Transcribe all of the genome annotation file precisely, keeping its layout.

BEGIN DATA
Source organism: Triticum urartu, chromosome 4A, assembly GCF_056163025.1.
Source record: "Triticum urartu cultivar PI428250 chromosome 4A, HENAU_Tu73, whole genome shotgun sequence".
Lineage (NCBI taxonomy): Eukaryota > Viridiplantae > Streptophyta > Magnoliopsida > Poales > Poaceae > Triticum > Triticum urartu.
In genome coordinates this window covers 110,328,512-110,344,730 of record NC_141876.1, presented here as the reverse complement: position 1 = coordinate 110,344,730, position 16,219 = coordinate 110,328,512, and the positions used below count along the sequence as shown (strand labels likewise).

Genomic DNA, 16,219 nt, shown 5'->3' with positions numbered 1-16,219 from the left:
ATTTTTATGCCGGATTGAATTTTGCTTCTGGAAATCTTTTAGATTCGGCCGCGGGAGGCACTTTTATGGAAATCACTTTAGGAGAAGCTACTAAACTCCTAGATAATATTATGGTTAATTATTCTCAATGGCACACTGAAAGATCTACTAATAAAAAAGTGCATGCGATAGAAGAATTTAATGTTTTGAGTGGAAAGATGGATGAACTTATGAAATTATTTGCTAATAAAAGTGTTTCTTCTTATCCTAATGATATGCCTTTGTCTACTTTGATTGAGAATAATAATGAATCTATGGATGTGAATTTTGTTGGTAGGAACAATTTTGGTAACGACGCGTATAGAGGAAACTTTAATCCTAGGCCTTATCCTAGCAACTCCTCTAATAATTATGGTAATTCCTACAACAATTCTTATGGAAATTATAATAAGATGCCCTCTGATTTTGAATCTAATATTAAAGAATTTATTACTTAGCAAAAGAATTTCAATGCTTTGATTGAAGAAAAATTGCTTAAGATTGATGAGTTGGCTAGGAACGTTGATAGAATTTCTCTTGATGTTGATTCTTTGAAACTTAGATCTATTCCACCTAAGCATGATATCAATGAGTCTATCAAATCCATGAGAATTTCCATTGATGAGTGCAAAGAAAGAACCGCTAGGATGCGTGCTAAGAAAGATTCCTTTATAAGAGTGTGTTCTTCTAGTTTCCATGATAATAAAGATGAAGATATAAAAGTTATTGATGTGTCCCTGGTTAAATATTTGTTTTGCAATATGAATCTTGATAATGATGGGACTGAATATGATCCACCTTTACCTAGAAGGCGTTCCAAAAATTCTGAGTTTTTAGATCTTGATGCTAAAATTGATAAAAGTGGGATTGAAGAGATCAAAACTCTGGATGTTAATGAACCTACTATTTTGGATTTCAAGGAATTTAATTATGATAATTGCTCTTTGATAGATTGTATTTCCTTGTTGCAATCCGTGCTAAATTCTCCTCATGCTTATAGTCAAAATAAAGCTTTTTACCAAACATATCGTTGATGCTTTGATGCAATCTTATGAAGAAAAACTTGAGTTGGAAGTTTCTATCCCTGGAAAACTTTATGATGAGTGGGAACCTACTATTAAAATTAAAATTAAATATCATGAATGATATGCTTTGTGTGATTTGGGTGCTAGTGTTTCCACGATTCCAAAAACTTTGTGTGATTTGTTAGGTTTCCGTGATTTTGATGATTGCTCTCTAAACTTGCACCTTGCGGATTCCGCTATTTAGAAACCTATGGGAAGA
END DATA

Source organism: Triticum urartu, chromosome 4A, assembly GCF_056163025.1.
Source record: "Triticum urartu cultivar PI428250 chromosome 4A, HENAU_Tu73, whole genome shotgun sequence".
Lineage (NCBI taxonomy): Eukaryota > Viridiplantae > Streptophyta > Magnoliopsida > Poales > Poaceae > Triticum > Triticum urartu.
In genome coordinates this window covers 110,328,512-110,344,730 of record NC_141876.1, presented here as the reverse complement: position 1 = coordinate 110,344,730, position 16,219 = coordinate 110,328,512, and the positions used below count along the sequence as shown (strand labels likewise).

Genomic DNA, 16,219 nt, shown 5'->3' with positions numbered 1-16,219 from the left:
ATTTTTATGCCGGATTGAATTTTGCTTCTGGAAATCTTTTAGATTCGGCCGCGGGAGGCACTTTTATGGAAATCACTTTAGGAGAAGCTACTAAACTCCTAGATAATATTATGGTTAATTATTCTCAATGGCACACTGAAAGATCTACTAATAAAAAAGTGCATGCGATAGAAGAATTTAATGTTTTGAGTGGAAAGATGGATGAACTTATGAAATTATTTGCTAATAAAAGTGTTTCTTCTTATCCTAATGATATGCCTTTGTCTACTTTGATTGAGAATAATAATGAATCTATGGATGTGAATTTTGTTGGTAGGAACAATTTTGGTAACGACGCGTATAGAGGAAACTTTAATCCTAGGCCTTATCCTAGCAACTCCTCTAATAATTATGGTAATTCCTACAACAATTCTTATGGAAATTATAATAAGATGCCCTCTGATTTTGAATCTAATATTAAAGAATTTATTACTTAGCAAAAGAATTTCAATGCTTTGATTGAAGAAAAATTGCTTAAGATTGATGAGTTGGCTAGGAACGTTGATAGAATTTCTCTTGATGTTGATTCTTTGAAACTTAGATCTATTCCACCTAAGCATGATATCAATGAGTCTATCAAATCCATGAGAATTTCCATTGATGAGTGCAAAGAAAGAACCGCTAGGATGCGTGCTAAGAAAGATTCCTTTATAAGAGTGTGTTCTTCTAGTTTCCATGATAATAAAGATGAAGATATAAAAGTTATTGATGTGTCCCTGGTTAAATATTTGTTTTGCAATATGAATCTTGATAATGATGGGACTGAATATGATCCACCTTTACCTAGAAGGCGTTCCAAAAATTCTGAGTTTTTAGATCTTGATGCTAAAATTGATAAAAGTGGGATTGAAGAGATCAAAACTCTGGATGTTAATGAACCTACTATTTTGGATTTCAAGGAATTTAATTATGATAATTGCTCTTTGATAGATTGTATTTCCTTGTTGCAATCCGTGCTAAATTCTCCTCATGCTTATAGTCAAAATAAAGCTTTTTACCAAACATATCGTTGATGCTTTGATGCAATCTTATGAAGAAAAACTTGAGTTGGAAGTTTCTATCCCTGGAAAACTTTATGATGAGTGGGAACCTACTATTAAAATTAAAATTAAATATCATGAATGATATGCTTTGTGTGATTTGGGTGCTAGTGTTTCCACGATTCCAAAAACTTTGTGTGATTTGTTAGGTTTCCGTGATTTTGATGATTGCTCTCTAAACTTGCACCTTGCGGATTCCGCTATTTAGAAACCTATGGGAAGA